Call of Duty: Infinite Warfare was announced in a big way earlier this year, particularly when a spaceship appeared over in the popular Call of Duty: Black Ops III multiplayer map, Nuk3town and a character from the upcoming game—Lieutenant Reyes—appeared on the map’s TV screens to invite players to get on Facebook Messenger. On Messenger, fans could interact with a chatbot posing as Reyes and could unlock a special Easter egg from the interaction: a look at the upcoming Infinite Warfare trailer before the rest of the world.
The chatbot went on to create over 6 million exchanges within 24 hours. With Infinite Warfare set to launch on November 4, Activision is out to re-engage the 24 million Call of Duty Facebook fans with an all-new Messenger experience: Terminal Tours. The experience, which launched yesterday, features a guide named Alana, who takes players on a tour of the solar system, highlighting different locations related to Infinite Warfare, such as the moon, an asteroid, Europa and Titan. She’ll present users with choices along the way, like whether to push a button, and some will lead to hilarious GIF-generating results.
Terminal Tours features actress and musician, Kate Micucci (Scrubs; Garfunkel and Oates), who gives a face to Alana as users embark on a comical Choose Your Own Adventure-style experience.
Activision’s SVP of consumer engagement, digital marketing and PR, Monte Lutz, spoke to [a]listdaily about using Facebook Messenger to engage with fans in a personalized way.
What inspired the creation of the original Facebook Messenger bot featuring Lt. Reyes?
For our hardcore fans, Call of Duty isn’t a passive experience that you jump into for a few days and leave behind; they are still playing for hours on end, six, nine or even 12 months after the game launches. So, when we thought about how we wanted to introduce the new game, Call of Duty: Infinite Warfare, to our most loyal fans, we knew that there was no better place than within the game they were still playing. So, we updated Call of Duty: Black Ops III and placed Easter eggs in the game that drove fans to Messenger so that they could interact with the lead character for the next game. Messenger was the only platform that had the tools in place (bots) and community at scale (24 million Call of Duty Facebook fans) to create a one-to-one experience for fans but on a massive scale, giving them a totally unique Call of Duty experience.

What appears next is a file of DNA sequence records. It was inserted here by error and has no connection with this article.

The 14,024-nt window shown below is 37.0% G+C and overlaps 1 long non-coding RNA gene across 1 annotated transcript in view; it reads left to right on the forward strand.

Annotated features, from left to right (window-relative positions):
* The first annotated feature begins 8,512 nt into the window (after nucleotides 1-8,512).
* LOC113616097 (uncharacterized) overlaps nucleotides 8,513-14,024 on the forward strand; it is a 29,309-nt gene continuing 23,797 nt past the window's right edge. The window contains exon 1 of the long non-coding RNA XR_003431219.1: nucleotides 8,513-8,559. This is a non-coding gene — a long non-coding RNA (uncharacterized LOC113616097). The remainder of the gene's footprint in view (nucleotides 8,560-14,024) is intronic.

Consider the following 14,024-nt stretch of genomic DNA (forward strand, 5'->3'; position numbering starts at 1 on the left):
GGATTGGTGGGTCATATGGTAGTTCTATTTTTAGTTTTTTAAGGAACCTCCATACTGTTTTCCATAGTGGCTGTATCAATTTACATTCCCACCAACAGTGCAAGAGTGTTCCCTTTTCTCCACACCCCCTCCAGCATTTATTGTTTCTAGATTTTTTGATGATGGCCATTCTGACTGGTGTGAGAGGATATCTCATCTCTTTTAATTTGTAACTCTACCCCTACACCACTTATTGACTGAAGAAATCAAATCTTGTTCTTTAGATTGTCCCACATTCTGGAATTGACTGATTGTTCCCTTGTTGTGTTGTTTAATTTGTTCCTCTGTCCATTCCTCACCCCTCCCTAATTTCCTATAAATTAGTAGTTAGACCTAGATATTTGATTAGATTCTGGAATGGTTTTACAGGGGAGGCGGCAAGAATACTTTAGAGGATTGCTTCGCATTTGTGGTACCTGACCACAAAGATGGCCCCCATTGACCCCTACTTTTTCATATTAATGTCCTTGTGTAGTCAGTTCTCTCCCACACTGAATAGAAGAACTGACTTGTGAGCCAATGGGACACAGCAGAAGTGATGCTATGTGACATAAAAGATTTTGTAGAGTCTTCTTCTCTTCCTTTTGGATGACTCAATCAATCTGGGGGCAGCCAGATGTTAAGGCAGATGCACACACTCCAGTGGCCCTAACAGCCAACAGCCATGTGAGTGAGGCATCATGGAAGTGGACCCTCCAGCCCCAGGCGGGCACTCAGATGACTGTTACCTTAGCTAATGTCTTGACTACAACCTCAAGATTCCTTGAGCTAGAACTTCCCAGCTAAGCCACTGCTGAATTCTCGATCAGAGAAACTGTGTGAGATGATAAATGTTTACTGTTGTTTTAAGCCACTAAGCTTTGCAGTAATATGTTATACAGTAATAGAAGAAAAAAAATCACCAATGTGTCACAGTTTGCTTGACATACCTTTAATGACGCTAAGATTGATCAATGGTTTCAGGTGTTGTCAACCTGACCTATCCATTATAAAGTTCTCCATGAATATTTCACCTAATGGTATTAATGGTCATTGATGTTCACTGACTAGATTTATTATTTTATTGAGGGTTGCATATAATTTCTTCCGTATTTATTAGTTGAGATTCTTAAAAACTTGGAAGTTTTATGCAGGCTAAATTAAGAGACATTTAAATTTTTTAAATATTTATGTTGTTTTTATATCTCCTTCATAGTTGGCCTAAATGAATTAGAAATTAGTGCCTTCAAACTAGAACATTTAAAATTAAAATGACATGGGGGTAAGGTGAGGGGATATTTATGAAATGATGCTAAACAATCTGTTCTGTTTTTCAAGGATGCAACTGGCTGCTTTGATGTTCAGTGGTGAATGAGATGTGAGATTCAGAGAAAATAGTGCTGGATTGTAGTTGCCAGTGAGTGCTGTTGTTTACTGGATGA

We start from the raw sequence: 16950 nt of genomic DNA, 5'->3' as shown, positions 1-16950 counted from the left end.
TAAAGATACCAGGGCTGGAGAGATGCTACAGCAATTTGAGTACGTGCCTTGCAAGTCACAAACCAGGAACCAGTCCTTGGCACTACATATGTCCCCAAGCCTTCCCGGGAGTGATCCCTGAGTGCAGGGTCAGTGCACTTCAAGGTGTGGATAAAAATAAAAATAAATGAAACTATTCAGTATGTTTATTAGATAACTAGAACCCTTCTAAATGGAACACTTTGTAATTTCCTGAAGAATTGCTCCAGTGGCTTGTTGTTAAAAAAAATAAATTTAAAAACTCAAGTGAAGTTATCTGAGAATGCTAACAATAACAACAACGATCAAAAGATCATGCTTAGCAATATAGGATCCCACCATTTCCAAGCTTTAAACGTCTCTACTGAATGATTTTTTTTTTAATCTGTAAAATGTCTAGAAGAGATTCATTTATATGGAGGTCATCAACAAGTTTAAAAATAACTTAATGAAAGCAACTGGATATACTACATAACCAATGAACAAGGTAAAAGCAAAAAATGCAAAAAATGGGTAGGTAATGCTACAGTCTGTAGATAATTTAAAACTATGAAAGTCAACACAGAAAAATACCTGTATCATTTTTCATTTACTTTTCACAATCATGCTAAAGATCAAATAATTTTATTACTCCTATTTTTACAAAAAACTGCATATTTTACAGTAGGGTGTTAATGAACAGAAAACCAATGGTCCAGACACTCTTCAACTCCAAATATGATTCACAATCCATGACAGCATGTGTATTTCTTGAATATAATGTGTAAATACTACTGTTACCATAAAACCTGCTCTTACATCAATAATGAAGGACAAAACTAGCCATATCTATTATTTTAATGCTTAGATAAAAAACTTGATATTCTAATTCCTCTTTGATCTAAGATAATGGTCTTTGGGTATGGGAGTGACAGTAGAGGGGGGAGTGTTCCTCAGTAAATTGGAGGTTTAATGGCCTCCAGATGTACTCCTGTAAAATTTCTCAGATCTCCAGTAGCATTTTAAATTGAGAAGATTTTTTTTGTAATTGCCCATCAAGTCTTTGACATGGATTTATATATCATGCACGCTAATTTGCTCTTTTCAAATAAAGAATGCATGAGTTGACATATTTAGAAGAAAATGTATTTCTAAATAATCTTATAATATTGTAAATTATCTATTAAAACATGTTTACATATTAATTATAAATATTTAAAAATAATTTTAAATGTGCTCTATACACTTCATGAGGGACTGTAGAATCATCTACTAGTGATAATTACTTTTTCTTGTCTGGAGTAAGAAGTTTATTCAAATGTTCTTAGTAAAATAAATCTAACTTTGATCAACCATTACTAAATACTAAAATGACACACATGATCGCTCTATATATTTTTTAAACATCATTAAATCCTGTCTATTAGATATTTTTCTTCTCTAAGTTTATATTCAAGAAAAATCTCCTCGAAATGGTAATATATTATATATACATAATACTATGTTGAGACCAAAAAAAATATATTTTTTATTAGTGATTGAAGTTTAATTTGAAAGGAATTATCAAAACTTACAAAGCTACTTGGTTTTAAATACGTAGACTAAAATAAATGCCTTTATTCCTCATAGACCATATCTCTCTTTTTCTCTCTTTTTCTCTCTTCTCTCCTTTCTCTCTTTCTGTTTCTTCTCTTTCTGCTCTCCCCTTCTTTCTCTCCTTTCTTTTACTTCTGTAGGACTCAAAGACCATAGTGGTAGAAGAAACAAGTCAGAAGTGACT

How does the new Messenger experience differ from the original one?
The original experience started in-game, as the enemies of the newest Call of Duty game, Infinite Warfare, invaded the current Call of Duty game at the time, Black Ops III. That experience, dubbed Hostile Takeover, took place at reveal and was designed to engage core players and give them a chance to be the first people to hear about the new game.
Terminal Tours, on the other hand, is coming out on the eve of launch, so we are both talking to current players and re-engaging fans who are getting ready for Infinite Warfare to launch on November 4. The Messenger experience is coupled with our new live-action spot, “Screw It, Let’s Go to Space,” which both takes an irreverent approach to showing players all the fun they can have in space.
What does using Facebook’s sponsored messages allow you to do that you couldn’t before?
The sponsored messages helped us to reach the people who participated in the first Messenger experience and invite them to check out Terminal Tours. This is an audience that both loves our games and had fun engaging with the Lt. Reyes Messenger bot we created earlier this year, so they are the most likely group to dive into the new experience. Sponsored messages provided a direct line to re-engage them. Getting this core group excited, in turn, led them to share and invite their friends to get involved, bringing more people into the Messenger experience and the Call of Duty universe.
What are some of the things you can talk to Alana about?
Alana plays the part of your trusted tour guide, showing you the locations you will play the new game in, while divulging bits of the in-game story. But she also has the bad habit of steering you toward making terribly dangerous decisions in each of the game’s locations she takes you to. You’re responsible for pushing the buttons that result in your various “accidents” but she happily shines a light on them, in highly GIF-able ways. Alana is more Dolores than the Man in Black (characters from Westworld), but you still end up with a lot of “oops, that looks painful” [reactions].
In this vein, Alana’s also able to recognize natural language prompts about you (“who am I?”), the game (“who is Setdef?”) and questions about recent pop culture events, ranging from the World Series to Westworld and Pokémon GO.
Are Messenger bots and narratives changing the way games like Call of Duty: Infinite Warfare engages with their fans?
We see Messenger as an important part of our ongoing digital channel strategy and our approach to mass personalization. Messenger bots allow us to reach people in a very personal way through the accessible and interactive format of text chat, combined with GIFs, images and characters in an automated way at scale that wasn’t previously possible. We have millions of fans—tens of millions. Through Messenger, we can create unique experiences for each of them that teach players about the games while answering questions they have and having a little fun in the process.
What’s your favorite place to visit with Terminal Tours?
The asteroid. Gets me every time.